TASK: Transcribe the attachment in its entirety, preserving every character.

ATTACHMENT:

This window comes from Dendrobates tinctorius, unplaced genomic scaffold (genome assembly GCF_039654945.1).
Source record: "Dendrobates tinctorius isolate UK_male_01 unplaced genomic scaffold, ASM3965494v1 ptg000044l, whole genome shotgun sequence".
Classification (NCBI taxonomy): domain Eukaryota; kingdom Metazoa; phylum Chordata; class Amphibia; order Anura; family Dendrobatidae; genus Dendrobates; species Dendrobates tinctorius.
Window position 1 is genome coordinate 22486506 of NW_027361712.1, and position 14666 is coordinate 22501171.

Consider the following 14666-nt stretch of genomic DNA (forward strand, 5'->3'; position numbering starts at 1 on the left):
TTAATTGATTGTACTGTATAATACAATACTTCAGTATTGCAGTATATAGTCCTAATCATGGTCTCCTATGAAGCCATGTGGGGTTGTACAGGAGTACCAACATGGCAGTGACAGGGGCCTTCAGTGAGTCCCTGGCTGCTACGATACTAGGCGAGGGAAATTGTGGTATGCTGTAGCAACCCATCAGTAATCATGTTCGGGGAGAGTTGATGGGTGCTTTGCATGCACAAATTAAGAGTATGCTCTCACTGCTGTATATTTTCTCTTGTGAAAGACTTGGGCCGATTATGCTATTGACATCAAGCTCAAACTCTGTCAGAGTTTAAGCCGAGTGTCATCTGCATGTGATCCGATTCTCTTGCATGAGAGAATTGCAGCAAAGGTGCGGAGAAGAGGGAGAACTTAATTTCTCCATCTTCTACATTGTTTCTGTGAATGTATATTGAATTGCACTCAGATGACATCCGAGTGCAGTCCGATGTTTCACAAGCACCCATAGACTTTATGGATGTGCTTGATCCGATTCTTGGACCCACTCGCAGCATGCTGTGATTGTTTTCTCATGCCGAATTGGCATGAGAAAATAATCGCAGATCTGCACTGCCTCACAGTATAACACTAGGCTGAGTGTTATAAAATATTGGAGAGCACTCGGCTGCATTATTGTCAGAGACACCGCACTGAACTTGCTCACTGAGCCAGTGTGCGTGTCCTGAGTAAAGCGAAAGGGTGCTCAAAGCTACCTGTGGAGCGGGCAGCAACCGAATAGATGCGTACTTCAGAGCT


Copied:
This window comes from Dendrobates tinctorius, unplaced genomic scaffold (genome assembly GCF_039654945.1).
Source record: "Dendrobates tinctorius isolate UK_male_01 unplaced genomic scaffold, ASM3965494v1 ptg000044l, whole genome shotgun sequence".
Classification (NCBI taxonomy): domain Eukaryota; kingdom Metazoa; phylum Chordata; class Amphibia; order Anura; family Dendrobatidae; genus Dendrobates; species Dendrobates tinctorius.
Window position 1 is genome coordinate 22486506 of NW_027361712.1, and position 14666 is coordinate 22501171.

Consider the following 14666-nt stretch of genomic DNA (forward strand, 5'->3'; position numbering starts at 1 on the left):
TTAATTGATTGTACTGTATAATACAATACTTCAGTATTGCAGTATATAGTCCTAATCATGGTCTCCTATGAAGCCATGTGGGGTTGTACAGGAGTACCAACATGGCAGTGACAGGGGCCTTCAGTGAGTCCCTGGCTGCTACGATACTAGGCGAGGGAAATTGTGGTATGCTGTAGCAACCCATCAGTAATCATGTTCGGGGAGAGTTGATGGGTGCTTTGCATGCACAAATTAAGAGTATGCTCTCACTGCTGTATATTTTCTCTTGTGAAAGACTTGGGCCGATTATGCTATTGACATCAAGCTCAAACTCTGTCAGAGTTTAAGCCGAGTGTCATCTGCATGTGATCCGATTCTCTTGCATGAGAGAATTGCAGCAAAGGTGCGGAGAAGAGGGAGAACTTAATTTCTCCATCTTCTACATTGTTTCTGTGAATGTATATTGAATTGCACTCAGATGACATCCGAGTGCAGTCCGATGTTTCACAAGCACCCATAGACTTTATGGATGTGCTTGATCCGATTCTTGGACCCACTCGCAGCATGCTGTGATTGTTTTCTCATGCCGAATTGGCATGAGAAAATAATCGCAGATCTGCACTGCCTCACAGTATAACACTAGGCTGAGTGTTATAAAATATTGGAGAGCACTCGGCTGCATTATTGTCAGAGACACCGCACTGAACTTGCTCACTGAGCCAGTGTGCGTGTCCTGAGTAAAGCGAAAGGGTGCTCAAAGCTACCTGTGGAGCGGGCAGCAACCGAATAGATGCGTACTTCAGAGCT